Ghost Net Baskets & Bush Dyed Textiles - Groote Eylandt
Anindilyakwa Arts - Gallery 2
16 Nov – 22 Dec 2018
04Local rangers on Groote Eylandt collect lost and discarded fishermen’s nets that wash up on the beaches. These Ghost Nets are an environmental hazard and a threat to sea life, often trapping animals in their mesh. Anindilyakwa women have made an art form out of these dangerous outcasts of the sea. After they are removed from the beaches they would be bound for landfill, but the women have combined their bush dyed and recycled fabric to come up with a creative solution. The baskets that they fashion out of these found materials are a beautiful statement of the power of traditional techniques to make a better world from the less helpful elements in the environment.
The women artists have been adapting their own native plants and materials to make bush dyes to decorate fabrics for clothing, scarves and home accessories. Bernadette Watt gives this account – “A day at the art centre often begins with a bush trip to collect leaves, roots, berries and firewood. The women sit together, often by the sea or Angurugu River and design each garment, carefully placing leaves to make patterns and markings on the fabric before placing them into the dyepots full of the gathered plant materials.” The process has created new dyes by experimenting with plants and other items found in the bush.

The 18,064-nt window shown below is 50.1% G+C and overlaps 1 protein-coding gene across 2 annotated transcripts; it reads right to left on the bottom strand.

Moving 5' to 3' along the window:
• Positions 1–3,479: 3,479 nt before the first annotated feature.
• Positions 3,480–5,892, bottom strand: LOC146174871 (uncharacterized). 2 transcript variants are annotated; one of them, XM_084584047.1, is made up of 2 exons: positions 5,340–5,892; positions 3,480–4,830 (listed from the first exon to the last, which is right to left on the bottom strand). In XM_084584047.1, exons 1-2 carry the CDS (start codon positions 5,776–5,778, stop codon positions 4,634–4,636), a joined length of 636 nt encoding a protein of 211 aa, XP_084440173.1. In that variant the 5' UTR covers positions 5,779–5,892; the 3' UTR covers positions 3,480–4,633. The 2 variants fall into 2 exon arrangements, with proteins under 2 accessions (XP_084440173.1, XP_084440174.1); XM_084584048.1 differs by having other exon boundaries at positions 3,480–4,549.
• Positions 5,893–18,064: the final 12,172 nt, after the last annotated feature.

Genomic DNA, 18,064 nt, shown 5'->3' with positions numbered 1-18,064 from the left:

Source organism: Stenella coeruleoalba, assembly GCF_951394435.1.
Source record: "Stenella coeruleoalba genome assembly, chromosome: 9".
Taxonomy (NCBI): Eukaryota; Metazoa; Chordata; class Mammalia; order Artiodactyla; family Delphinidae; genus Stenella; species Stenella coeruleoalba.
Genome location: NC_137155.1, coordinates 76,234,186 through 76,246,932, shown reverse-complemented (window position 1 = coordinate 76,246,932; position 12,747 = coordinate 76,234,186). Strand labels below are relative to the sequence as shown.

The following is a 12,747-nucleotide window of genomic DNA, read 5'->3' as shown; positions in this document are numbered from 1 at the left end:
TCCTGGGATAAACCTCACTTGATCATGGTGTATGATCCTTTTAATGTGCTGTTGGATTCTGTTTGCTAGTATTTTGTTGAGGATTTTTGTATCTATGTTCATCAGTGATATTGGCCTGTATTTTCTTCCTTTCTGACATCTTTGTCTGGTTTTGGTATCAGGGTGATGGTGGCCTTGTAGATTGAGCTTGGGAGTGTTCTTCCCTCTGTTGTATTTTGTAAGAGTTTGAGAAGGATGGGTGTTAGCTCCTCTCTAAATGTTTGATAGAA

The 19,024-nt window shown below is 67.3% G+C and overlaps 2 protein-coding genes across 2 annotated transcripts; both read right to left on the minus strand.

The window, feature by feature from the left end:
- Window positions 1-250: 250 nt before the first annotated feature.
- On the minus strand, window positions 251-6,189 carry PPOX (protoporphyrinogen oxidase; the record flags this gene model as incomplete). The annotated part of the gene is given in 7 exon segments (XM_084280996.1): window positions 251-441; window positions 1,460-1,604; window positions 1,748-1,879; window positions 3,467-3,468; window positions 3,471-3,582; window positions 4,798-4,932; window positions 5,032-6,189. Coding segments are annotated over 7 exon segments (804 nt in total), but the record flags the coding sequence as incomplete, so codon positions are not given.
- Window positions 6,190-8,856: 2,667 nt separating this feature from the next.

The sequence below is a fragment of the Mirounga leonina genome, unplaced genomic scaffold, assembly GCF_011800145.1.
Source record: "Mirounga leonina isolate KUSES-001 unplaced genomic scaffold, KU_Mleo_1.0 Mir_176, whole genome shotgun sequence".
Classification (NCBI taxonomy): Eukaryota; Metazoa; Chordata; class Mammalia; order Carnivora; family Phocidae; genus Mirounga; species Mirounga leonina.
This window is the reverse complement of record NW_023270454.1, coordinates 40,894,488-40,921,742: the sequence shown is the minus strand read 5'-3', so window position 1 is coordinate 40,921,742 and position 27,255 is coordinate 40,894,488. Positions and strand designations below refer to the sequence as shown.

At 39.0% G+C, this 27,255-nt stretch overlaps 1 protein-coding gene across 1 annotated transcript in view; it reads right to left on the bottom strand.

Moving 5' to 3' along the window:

These processes are part of a wider goal to maintain and adapt traditional weaving and dyeing techniques and to pass them on to younger generations. Vera Lalara says – “Old People came to Angurugu School when I was young to teach us weaving. We went collecting pandanas and string and dying with plants to make colours. I love making baskets both ways, the traditional ways that the old ladies teach me and these new ways with the ghost nets and bush dyed fabric. It’s important, to keep my culture going for the future.”
The exhibition of Ghost Net Baskets & Bush Dyed Textiles from Anindilyakwa Arts at Groote Eylandt will be showing at Japingka Gallery from 16 November to 22 December 2018.